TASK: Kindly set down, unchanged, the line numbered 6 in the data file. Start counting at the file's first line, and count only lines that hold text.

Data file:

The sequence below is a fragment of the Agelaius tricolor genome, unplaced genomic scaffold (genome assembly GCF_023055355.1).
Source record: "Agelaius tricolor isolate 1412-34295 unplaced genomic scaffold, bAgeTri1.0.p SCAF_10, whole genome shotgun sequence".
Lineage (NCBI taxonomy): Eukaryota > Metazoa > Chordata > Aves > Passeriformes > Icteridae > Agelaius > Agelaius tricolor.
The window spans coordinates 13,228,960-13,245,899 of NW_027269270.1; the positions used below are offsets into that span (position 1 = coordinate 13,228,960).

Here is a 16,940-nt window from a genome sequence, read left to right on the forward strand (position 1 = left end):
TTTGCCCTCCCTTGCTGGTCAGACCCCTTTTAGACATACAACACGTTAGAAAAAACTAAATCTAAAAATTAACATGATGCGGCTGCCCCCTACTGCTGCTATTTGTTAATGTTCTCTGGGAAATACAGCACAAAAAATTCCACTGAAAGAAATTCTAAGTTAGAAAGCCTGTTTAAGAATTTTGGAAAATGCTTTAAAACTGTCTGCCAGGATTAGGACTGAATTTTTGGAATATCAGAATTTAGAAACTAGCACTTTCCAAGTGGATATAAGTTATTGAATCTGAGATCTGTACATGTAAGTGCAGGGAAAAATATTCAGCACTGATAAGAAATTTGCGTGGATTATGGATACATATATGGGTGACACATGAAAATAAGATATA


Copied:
TTTGCCCTCCCTTGCTGGTCAGACCCCTTTTAGACATACAACACGTTAGAAAAAACTAAATCTAAAAATTAACATGATGCGGCTGCCCCCTACTGCTGCTATTTGTTAATGTTCTCTGGGAAATACAGCACAAAAAATTCCACTGAAAGAAATTCTAAGTTAGAAAGCCTGTTTAAGAATTTTGGAAAATGCTTTAAAACTGTCTGCCAGGATTAGGACTGAATTTTTGGAATATCAGAATTTAGAAACTAGCACTTTCCAAGTGGATATAAGTTATTGAATCTGAGATCTGTACATGTAAGTGCAGGGAAAAATATTCAGCACTGATAAGAAATTTGCGTGGATTATGGATACATATATGGGTGACACATGAAAATAAGATATA